I’ve been suffering the effects of a sore throat these past few days (the curse of the end of term cold), which inevitably got me thinking about the chemical compounds in the throat lozenges I’ve been binging on. Whilst there are a range of possible active ingredients, many throat lozenges use one (or two) of three particular compounds. This graphic takes a look at them, and how they help provide relief!
There are three compounds commonly used in throat lozenges: amylmetacresol, dichlorobenzyl alcohol, and hexylresorcinol. In many cases, amylmetacresol and dichlorobenzyl alcohol are actually used in combination, whilst hexylresorcinol seems to be more commonly used in isolation. That’s the helpful compounds identified, then, but how exactly do they help?
Firstly, all three of the compounds mentioned have antiseptic properties, capable of killing some strains of bacteria. This is, of course, helpful in cases of sore throats with a bacterial cause, but according to studies these only account for no more than 20% of throat infections. The remaining cases are caused by viruses, and some studies even place the percentage for viral infections as the cause of sore throats as high as 95% of cases. Lozenges containing the combination of amylmetacresol and dichlorobenzyl alcohol have been shown to be able to kill a small selection of viruses, but this and their antiseptic action alone doesn’t seem to account for their soothing effects.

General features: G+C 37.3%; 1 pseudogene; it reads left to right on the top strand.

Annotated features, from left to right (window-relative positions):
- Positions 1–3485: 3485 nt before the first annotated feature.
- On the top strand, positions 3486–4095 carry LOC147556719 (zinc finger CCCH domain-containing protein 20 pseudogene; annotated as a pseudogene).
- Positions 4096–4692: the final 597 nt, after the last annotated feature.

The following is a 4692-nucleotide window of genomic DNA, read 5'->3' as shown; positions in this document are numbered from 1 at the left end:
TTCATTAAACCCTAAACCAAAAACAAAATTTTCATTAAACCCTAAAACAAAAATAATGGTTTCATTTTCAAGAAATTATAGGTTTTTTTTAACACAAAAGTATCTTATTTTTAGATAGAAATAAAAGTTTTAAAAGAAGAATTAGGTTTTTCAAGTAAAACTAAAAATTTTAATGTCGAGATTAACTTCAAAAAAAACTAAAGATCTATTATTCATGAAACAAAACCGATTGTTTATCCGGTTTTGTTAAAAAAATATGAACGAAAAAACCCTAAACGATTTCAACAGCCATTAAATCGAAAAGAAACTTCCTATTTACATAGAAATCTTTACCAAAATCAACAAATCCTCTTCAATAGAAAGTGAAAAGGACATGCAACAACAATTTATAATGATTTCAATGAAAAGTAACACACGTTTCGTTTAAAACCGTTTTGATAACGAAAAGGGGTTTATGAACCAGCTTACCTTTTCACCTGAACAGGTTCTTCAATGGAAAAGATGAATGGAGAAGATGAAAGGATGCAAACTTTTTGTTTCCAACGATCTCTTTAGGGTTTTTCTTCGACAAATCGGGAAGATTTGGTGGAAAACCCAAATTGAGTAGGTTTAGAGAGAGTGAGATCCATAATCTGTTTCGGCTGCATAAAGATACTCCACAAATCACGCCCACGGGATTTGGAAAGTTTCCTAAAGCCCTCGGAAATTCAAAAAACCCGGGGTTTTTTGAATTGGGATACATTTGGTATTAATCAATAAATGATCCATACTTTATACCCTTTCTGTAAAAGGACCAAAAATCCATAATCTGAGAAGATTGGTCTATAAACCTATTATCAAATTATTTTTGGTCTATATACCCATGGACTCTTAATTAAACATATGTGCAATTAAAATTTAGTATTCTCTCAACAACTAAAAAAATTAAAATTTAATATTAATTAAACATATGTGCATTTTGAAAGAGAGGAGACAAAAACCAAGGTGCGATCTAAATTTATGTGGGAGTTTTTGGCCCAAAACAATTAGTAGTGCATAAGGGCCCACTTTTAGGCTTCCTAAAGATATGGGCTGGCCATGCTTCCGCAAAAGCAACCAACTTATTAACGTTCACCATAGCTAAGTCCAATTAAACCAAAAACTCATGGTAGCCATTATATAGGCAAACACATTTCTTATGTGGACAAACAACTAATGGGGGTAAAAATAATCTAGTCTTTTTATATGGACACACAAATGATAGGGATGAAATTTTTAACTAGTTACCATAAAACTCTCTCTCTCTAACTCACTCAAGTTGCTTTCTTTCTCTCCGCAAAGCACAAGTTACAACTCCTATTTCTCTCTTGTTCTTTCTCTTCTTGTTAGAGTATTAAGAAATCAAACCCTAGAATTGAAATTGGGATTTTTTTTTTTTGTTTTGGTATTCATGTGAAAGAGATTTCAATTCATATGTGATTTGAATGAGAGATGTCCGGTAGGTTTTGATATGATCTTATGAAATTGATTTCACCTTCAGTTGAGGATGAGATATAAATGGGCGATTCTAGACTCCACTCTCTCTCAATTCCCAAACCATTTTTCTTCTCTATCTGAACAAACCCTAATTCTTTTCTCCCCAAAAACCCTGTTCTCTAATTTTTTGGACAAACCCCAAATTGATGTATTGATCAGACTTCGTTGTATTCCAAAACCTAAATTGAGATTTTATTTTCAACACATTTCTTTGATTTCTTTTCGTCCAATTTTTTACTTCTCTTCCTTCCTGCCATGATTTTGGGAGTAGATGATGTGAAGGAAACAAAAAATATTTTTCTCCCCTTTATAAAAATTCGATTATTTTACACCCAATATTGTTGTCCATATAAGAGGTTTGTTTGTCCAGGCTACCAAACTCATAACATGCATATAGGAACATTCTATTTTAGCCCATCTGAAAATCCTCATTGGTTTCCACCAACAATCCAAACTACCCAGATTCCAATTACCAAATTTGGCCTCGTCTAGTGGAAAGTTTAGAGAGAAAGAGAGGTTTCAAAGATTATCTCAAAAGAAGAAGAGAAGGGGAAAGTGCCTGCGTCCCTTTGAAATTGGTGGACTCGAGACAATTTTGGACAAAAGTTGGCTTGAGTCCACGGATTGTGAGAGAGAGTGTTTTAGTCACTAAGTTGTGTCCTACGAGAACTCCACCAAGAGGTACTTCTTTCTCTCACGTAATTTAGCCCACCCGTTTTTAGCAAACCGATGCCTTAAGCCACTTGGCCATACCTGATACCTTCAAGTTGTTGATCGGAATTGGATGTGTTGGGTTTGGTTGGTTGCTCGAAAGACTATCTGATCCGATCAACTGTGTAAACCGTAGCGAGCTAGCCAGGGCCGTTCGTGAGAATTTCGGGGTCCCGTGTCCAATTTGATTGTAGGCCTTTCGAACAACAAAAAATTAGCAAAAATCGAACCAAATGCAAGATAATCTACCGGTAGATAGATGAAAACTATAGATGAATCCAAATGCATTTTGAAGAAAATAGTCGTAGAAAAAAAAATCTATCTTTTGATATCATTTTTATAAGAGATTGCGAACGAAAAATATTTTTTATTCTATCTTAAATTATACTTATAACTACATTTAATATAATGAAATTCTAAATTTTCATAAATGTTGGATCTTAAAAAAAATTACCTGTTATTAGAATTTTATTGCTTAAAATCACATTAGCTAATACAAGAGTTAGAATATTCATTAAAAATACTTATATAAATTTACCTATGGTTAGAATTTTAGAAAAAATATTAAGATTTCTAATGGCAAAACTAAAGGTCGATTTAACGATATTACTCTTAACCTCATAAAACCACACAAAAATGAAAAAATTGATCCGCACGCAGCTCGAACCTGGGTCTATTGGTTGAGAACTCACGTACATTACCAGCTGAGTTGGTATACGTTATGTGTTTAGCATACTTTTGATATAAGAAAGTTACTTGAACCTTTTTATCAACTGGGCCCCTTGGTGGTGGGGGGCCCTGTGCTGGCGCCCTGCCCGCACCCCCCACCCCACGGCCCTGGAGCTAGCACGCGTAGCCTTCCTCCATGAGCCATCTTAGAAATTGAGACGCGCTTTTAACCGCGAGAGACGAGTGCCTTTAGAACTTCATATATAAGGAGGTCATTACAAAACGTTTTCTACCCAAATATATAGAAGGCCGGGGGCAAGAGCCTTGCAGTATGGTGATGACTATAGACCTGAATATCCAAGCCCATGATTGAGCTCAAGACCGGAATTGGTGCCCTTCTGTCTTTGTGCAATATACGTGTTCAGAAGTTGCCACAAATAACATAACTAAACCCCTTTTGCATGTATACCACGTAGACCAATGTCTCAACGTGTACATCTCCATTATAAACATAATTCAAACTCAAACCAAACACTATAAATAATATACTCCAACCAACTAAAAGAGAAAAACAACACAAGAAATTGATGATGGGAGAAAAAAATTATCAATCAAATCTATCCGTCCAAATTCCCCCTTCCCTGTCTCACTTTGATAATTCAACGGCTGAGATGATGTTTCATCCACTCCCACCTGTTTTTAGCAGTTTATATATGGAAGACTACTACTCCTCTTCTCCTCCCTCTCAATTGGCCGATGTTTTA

To an extent, how they exert these effects still hasn’t been fully explained, but recent studies suggest that the soothing nature of a throat lozenge is due to the interaction of the compounds therein with sodium channels. To put it incredibly simply, sodium channels are effectively like gates that allow sodium ions to enter cells under certain conditions. This can have a variety of purposes, but the role we’re interested in is that of pain.
A type of sodium channels called voltage-gated sodium channels help convey nerve signals to the brain, to signal pain, or soreness in the case of a sore throat. It’s these that the compounds in throat lozenges have been shown to interact with. They have been shown to bind to these sodium channels, blocking them and thereby inducing an anaesthetic effect, preventing the usual signalling of soreness to the brain. Their effect is comparable to that of some commonly used local anaesthetic compounds, and may help explain why they’re effective in the relief of soreness and discomfort in the case of sore throats.
Of course, these aren’t the only compounds in throat lozenges. Flavouring compounds will also be included, in order to make the lozenges more palatable. Some lozenges include menthol, the minty compound that also induces a cooling effect in the mouth and throat, and which has antiseptic and anaesthetic properties of its own. Other anaesthetics, such as benzocaine, can be included, and treatment for other symptoms can also be catered for; antitussives (cough suppressants) such as dextromethorphan can be added to the formulation, as well as decongestants like phenylephrine.
If you want more of the science behind banishing the symptoms of colds, check out the chemistry of decongestants! Remember, you can reach all of the previous medicinal chemistry graphics on the infographics index page here.
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References & Further Reading
- Evidence for the efficacy of over the counter throat lozenges – J S Oxford & others
- Topical antiseptics block voltage-gated sodium channels – V Buchholz & others
- Throat lozenge direct virucidal effect – J S Oxford